In recent weeks, South Carolina lawmakers have been taking proactive steps to defend and ensure the proper treatment of animals. Previously, we wrote about the state’s proposal to crack down on puppy mills and tighten regulations. Around the same time, two South Carolina lawmakers proposed additional bills that would limit or completely restrict an animal cruelty offender’s ability to adopt pets.
Representative Jonathan Hill and co-sponsor representative Russell Fry from Surfside Beach have proposed a bill that would not allow repeat animal offenders to own a pet for up to five years. Other lawmakers, such as Representative Bruce Bryant from York County, have proposed a bill that would prohibit anyone from ever adopting an animal that has been convicted of animal cruelty.
At Cane Bay, we fully support the ethical treatment of animals and are concerned about protecting animal welfare both in South Carolina and across the nation. While we are glad for proposed bills that could help curtail and hopefully eliminate the inhumane treatment of pets, while these bills still make their way through committees, we wanted to provide some more information about animal cruelty and tips about what you can do to help if you suspect animal cruelty.
Fast Facts: What Is Animal Cruelty?
According to the Humane Society, animal cruelty refers to either intentional, or in some cases, unintentional harm or neglect of an animal.
Intentional Harm: Examples of intentional animal cruelty may include dogfighting, cockfighting, purposeful starvation, malicious physical abuse and more. Animals that are left in cars, consistently chained or tethered outside or abandoned have also experienced intentional abuse.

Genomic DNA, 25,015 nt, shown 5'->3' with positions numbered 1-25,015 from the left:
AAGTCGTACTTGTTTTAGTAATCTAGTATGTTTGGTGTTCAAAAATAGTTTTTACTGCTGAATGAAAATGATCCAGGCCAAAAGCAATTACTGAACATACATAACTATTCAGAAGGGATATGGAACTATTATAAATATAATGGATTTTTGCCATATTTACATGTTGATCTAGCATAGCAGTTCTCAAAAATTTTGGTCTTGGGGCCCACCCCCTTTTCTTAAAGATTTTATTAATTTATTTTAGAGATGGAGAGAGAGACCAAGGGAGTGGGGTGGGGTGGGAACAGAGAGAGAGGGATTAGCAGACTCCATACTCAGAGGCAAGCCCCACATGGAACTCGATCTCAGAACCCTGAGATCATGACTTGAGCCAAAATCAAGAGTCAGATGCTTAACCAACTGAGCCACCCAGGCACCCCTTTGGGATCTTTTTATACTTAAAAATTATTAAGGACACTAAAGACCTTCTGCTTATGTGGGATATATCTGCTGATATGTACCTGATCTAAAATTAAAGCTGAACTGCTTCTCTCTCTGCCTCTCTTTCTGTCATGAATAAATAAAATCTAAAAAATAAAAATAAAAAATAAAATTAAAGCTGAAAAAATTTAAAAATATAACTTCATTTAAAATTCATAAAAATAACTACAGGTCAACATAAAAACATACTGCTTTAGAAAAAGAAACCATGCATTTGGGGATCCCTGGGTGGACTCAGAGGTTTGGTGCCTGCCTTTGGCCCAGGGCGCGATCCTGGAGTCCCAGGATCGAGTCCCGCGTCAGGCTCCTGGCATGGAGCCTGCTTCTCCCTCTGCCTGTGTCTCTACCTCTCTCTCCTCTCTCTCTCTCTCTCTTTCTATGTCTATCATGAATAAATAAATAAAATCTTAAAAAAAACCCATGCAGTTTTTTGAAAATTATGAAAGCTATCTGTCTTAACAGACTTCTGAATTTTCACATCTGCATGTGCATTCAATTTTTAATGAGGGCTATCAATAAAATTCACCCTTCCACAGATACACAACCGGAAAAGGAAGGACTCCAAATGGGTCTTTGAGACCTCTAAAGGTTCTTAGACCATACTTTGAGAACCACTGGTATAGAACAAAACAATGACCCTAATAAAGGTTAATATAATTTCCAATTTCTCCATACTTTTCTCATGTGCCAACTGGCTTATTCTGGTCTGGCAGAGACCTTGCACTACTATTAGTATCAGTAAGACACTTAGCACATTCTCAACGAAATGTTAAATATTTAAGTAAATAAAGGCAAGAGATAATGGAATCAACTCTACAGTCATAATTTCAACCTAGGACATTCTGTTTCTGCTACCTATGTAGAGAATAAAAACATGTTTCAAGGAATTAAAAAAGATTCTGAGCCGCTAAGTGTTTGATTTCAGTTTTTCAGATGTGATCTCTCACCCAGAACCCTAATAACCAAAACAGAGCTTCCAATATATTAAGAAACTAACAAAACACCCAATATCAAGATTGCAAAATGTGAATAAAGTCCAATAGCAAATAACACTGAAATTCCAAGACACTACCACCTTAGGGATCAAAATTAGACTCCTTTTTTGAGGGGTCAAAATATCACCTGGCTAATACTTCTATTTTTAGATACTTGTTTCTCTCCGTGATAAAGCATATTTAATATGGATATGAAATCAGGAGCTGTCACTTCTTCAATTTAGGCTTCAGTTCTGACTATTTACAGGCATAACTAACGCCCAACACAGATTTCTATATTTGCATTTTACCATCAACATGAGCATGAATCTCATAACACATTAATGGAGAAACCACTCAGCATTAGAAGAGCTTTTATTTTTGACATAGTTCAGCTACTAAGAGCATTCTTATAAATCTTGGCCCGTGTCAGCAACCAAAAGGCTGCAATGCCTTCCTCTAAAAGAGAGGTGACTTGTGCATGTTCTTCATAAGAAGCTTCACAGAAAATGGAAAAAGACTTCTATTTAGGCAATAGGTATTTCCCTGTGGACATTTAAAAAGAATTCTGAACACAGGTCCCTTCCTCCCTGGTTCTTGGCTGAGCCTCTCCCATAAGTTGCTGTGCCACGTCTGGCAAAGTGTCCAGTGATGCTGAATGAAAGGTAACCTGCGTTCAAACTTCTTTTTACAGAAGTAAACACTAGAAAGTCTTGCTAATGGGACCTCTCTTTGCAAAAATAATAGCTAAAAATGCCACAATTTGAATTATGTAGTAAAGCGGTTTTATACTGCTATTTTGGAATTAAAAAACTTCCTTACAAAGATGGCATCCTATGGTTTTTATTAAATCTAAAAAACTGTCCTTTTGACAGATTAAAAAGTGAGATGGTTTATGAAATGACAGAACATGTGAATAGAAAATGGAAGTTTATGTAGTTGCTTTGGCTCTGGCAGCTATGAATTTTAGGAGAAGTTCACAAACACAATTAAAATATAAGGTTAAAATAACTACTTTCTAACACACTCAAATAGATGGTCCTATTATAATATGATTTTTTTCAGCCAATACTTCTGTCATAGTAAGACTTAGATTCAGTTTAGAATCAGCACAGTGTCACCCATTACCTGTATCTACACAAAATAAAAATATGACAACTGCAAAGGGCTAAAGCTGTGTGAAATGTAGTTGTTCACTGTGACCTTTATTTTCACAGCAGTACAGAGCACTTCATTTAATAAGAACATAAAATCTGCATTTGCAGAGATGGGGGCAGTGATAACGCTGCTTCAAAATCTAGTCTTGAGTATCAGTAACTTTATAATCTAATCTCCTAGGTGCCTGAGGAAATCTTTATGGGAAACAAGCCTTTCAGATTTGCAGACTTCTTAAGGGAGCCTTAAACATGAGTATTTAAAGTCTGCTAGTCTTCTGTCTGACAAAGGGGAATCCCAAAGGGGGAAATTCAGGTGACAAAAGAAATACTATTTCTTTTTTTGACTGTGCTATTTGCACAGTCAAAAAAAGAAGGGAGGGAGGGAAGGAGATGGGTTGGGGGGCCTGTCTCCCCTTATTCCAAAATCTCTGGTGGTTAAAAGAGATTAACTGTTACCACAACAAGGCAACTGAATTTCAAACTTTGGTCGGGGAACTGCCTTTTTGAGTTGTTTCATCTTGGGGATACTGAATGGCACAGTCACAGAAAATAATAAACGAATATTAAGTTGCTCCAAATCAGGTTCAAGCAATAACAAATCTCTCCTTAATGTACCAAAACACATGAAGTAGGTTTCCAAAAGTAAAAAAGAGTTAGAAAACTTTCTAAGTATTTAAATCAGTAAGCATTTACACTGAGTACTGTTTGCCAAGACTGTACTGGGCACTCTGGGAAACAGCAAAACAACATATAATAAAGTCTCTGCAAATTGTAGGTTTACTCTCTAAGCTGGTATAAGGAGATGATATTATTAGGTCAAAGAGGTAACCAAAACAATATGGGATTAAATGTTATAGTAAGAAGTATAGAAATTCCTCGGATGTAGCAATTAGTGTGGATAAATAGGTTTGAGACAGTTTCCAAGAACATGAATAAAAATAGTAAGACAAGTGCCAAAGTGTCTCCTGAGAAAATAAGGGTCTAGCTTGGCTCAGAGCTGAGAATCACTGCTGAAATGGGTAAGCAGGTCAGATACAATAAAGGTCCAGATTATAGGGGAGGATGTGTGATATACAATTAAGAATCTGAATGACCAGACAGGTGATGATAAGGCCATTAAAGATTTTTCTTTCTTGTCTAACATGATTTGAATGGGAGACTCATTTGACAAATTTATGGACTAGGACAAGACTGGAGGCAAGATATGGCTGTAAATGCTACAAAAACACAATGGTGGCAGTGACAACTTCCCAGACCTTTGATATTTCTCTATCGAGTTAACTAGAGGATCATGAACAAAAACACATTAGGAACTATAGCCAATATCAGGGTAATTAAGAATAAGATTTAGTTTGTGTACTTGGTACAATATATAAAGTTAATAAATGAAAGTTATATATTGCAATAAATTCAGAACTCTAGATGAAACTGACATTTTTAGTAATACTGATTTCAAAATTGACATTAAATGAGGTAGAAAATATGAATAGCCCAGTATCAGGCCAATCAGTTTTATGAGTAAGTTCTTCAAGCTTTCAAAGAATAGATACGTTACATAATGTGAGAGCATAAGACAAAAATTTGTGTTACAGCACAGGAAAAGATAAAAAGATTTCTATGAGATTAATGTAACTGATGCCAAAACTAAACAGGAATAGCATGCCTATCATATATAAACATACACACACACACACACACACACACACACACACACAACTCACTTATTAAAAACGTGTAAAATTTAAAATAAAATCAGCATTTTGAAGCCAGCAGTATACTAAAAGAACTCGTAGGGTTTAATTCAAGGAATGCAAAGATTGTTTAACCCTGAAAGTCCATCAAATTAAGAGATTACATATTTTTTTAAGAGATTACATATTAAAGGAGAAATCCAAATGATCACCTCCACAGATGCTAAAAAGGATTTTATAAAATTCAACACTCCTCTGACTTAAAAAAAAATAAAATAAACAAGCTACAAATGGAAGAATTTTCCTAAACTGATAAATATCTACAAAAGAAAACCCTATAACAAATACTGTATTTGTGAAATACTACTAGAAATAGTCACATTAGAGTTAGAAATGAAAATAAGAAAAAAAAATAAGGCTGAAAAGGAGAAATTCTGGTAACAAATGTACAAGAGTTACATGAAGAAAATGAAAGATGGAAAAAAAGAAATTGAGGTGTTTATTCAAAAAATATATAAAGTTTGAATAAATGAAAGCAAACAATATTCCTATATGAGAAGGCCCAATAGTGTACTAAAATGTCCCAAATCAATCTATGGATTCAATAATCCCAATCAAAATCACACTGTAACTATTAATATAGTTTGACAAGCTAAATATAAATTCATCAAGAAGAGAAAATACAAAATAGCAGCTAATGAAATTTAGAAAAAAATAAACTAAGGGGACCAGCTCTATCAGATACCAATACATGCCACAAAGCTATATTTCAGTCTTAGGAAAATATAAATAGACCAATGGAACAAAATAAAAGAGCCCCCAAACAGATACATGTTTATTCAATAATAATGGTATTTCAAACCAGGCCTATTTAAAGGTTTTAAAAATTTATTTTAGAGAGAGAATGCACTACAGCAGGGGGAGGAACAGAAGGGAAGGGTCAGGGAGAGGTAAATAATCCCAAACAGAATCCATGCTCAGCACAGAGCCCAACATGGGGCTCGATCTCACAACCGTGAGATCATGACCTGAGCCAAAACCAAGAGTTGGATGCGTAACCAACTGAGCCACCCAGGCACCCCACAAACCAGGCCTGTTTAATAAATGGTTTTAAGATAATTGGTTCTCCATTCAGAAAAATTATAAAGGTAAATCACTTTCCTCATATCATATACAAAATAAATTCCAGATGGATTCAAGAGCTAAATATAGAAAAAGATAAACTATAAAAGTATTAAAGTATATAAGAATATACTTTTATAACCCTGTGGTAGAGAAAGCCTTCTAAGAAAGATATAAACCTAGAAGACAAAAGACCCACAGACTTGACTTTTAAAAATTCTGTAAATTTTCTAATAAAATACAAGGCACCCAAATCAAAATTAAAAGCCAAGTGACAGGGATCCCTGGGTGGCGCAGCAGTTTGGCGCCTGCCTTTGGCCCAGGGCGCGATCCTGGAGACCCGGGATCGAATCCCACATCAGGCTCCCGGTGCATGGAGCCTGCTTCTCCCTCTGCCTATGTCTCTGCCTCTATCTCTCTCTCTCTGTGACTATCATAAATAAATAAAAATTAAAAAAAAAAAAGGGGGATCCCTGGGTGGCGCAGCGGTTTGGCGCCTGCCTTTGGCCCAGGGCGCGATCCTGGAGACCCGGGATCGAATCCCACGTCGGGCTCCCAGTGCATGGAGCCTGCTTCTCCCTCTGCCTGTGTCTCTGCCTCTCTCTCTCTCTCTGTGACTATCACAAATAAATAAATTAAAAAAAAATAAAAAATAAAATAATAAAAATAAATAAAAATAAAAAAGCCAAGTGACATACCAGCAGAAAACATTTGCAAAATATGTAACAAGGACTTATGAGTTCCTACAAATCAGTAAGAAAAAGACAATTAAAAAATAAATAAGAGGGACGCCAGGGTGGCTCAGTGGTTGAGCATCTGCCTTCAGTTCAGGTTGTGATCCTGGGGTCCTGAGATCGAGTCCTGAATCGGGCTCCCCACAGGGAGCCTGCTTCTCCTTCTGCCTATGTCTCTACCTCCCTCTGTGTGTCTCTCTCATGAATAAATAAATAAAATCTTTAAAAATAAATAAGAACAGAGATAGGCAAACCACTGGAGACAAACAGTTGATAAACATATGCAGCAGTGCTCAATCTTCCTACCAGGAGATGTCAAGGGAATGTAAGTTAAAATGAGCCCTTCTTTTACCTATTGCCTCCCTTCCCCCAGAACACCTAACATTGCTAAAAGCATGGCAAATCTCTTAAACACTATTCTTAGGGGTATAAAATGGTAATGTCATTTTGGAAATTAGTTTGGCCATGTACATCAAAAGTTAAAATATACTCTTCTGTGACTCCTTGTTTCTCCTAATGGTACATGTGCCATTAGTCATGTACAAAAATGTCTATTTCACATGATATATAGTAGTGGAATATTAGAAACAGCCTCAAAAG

Unintentional Harm: Unintentional animal cruelty may be in the form of animal hoarding. Those who hoard animals may become neglectful and not feed, bathe or care for their pets the way they should. Space may become an issue, and animals may be living in cramped quarters.
Which Animals Are Abused Most Often? Most frequently, dogs, cats, horses and livestock are abused.
Correlation Between Animal Abuse and Domestic Abuse
Did you know 71 to 83 percent of domestic abuse cases also involve animal abuse, according to the Humane Society? Those who abuse their spouses and children are more likely to abuse or harm the family pet, and vice versa. Detecting animal abuse can be a way of detecting abuse against humans as well.
Reporting Animal Cruelty
One of the best ways to put a stop to animal cruelty is by alerting your local law enforcement or animal control agency. If you do not have the number of your local animal control agency, calling 911 is suggested. The Humane Society may also be contacted in the event of animal cruelty and abuse.
To aid in the subsequent investigation after reporting the abuse, take photos or videos if possible, as well as detailed notes, documenting the day, time and location of the abuse.
The fight against animal cruelty is important for ensuring our furry friends live the happy, healthy lives they deserve.
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